The Plague by Albert Camus and insights in Corona times

The Plague by Albert Camus and insights in Corona times

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The Plague by Albert Camus and insights in Corona times

Albert Camus is one of the greatest storytellers of all times with penetrating eyes he both perceives the collective conscious and individual mindset, and how these from time to time collide. In “The Plague” he actually with a wealth of words describes what is happening today in the shadow of the Corona pandemic. Where Camus writes the following about the introductory phase of the plague:

“Despite the extraordinary images all this created, our citizens apparently had a hard time grasping what happened to them. Common to everyone was the feeling of divorce or horror, but they continued to put their personal worries first. No one had yet seriously accepted the disease. Most were particularly sensitive to what disrupted their habits or affected their interests.”

But the new situation rather fast becomes apparent to most citizens when the town is put in quarantine and Camus writes:

“People had initially accepted the exclusion from the outside world in the same way that they would have accepted any discomfort, which only disrupted a few of their habits. But suddenly they became aware of an inexorable isolation under a summer sky, which began to glow, and they felt obscurely that this barrier threatened their entire lives; when the evening came and with that coolness, they suddenly regained their energy, and it drove them sometimes to desperate actions.”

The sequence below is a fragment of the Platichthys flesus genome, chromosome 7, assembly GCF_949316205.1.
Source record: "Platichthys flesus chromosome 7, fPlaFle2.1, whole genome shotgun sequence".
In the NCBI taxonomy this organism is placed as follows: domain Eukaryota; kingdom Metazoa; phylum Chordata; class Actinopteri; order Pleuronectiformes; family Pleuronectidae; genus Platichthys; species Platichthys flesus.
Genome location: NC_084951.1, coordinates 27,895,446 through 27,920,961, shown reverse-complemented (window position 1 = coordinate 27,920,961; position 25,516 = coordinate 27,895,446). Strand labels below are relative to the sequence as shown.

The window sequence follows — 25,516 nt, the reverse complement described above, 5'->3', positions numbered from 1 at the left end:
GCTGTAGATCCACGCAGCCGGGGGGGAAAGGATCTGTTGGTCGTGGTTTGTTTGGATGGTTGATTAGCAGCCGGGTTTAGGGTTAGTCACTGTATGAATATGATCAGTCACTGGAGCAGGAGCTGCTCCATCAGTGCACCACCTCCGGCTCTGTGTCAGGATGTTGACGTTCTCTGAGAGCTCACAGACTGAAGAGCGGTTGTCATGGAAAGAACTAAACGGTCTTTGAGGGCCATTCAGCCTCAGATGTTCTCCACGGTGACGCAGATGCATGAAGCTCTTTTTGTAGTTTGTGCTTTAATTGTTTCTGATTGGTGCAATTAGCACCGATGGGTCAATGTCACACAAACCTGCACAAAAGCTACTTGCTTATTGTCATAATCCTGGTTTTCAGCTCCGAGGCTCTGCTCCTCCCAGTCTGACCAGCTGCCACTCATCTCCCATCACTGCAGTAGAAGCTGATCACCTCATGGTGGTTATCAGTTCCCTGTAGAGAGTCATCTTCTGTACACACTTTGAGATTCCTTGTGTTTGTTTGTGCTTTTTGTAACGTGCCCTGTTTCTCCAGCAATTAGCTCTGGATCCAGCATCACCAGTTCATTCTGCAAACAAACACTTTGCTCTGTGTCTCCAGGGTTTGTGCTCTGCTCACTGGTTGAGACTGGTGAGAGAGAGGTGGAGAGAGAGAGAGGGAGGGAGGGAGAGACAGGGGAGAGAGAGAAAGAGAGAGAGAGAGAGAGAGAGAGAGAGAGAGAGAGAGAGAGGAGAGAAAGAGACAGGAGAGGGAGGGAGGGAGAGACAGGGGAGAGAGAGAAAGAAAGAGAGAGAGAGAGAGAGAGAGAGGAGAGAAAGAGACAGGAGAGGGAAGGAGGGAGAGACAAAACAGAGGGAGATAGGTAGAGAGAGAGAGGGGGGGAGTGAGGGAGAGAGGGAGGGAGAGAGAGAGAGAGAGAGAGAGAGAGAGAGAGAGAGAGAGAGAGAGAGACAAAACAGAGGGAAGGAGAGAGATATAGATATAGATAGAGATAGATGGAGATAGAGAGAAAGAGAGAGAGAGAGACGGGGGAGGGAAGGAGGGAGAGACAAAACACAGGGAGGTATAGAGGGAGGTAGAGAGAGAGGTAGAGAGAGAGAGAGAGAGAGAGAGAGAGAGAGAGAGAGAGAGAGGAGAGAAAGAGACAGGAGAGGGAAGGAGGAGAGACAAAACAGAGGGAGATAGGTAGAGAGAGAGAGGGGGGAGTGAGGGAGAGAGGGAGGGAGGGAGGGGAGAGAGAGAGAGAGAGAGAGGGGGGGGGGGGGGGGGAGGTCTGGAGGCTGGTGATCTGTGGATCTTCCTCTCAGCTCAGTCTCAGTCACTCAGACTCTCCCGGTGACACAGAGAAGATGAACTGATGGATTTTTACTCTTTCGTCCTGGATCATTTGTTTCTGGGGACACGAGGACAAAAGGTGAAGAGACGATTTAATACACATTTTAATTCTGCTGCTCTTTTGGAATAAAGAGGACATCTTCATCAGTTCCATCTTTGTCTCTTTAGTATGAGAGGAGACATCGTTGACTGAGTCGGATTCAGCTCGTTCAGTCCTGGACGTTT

Even by the more calmly minded, like the journalist Rambert, that was not a citizen of the town but had been trapped there after the quarantine, the plague has an arbitrary effect. As he is looking for a way out, to his hometown, to his waiting fiancée, to freedom, he daily is searching himself to the railway station where no trains are arriving or departing. Camus writes:

“Then he settled in a corner. The waiting room was dark. An old iron stove stood unfired for months, and on the walls some posters advertised a happy and free existence in Bandol or Cannes. Rambert here got a sense of the creepy sense of freedom you experience, when you have reached the bottom of misery.”

Besides Rambert, the reader of the book finds doctor Rieux with his long working days that often is 20 hours with a mindset filled with an everlasting struggle between hope and despair, and Cottard that until the plague erupted had lived a lonesome life, but during the epidemic finds new duties and meanings in life. In this masterpiece, you will find the most exclusive art of storytelling, characters that the author brings to life in a virtuoso way, and events that easily can be connected to our Corona-age.

New book from B-InteraQtive Publishing in English and Swedish

En fransman i Stockholm 1844-45 av François Rouel
På svenska

A Frenchman in Stockholm 1844-45 by François Rouel